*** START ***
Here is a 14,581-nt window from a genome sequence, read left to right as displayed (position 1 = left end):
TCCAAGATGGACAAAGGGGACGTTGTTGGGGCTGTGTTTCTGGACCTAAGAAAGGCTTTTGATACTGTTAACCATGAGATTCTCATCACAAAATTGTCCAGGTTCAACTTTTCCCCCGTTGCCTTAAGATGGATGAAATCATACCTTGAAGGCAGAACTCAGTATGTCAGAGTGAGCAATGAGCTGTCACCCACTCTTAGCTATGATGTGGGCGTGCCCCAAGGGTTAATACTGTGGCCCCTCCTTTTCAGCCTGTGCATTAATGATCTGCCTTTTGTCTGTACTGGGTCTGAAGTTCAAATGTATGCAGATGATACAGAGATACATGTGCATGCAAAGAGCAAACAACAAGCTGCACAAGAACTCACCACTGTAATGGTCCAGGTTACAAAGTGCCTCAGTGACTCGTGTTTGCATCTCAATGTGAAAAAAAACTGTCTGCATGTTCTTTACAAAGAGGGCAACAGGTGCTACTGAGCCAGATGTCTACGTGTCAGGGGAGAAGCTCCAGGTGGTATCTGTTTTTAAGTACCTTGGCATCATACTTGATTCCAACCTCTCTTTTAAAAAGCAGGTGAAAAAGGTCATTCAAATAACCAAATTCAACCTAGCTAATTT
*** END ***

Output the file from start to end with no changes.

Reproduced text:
Here is a 14,581-nt window from a genome sequence, read left to right as displayed (position 1 = left end):
TCCAAGATGGACAAAGGGGACGTTGTTGGGGCTGTGTTTCTGGACCTAAGAAAGGCTTTTGATACTGTTAACCATGAGATTCTCATCACAAAATTGTCCAGGTTCAACTTTTCCCCCGTTGCCTTAAGATGGATGAAATCATACCTTGAAGGCAGAACTCAGTATGTCAGAGTGAGCAATGAGCTGTCACCCACTCTTAGCTATGATGTGGGCGTGCCCCAAGGGTTAATACTGTGGCCCCTCCTTTTCAGCCTGTGCATTAATGATCTGCCTTTTGTCTGTACTGGGTCTGAAGTTCAAATGTATGCAGATGATACAGAGATACATGTGCATGCAAAGAGCAAACAACAAGCTGCACAAGAACTCACCACTGTAATGGTCCAGGTTACAAAGTGCCTCAGTGACTCGTGTTTGCATCTCAATGTGAAAAAAAACTGTCTGCATGTTCTTTACAAAGAGGGCAACAGGTGCTACTGAGCCAGATGTCTACGTGTCAGGGGAGAAGCTCCAGGTGGTATCTGTTTTTAAGTACCTTGGCATCATACTTGATTCCAACCTCTCTTTTAAAAAGCAGGTGAAAAAGGTCATTCAAATAACCAAATTCAACCTAGCTAATTT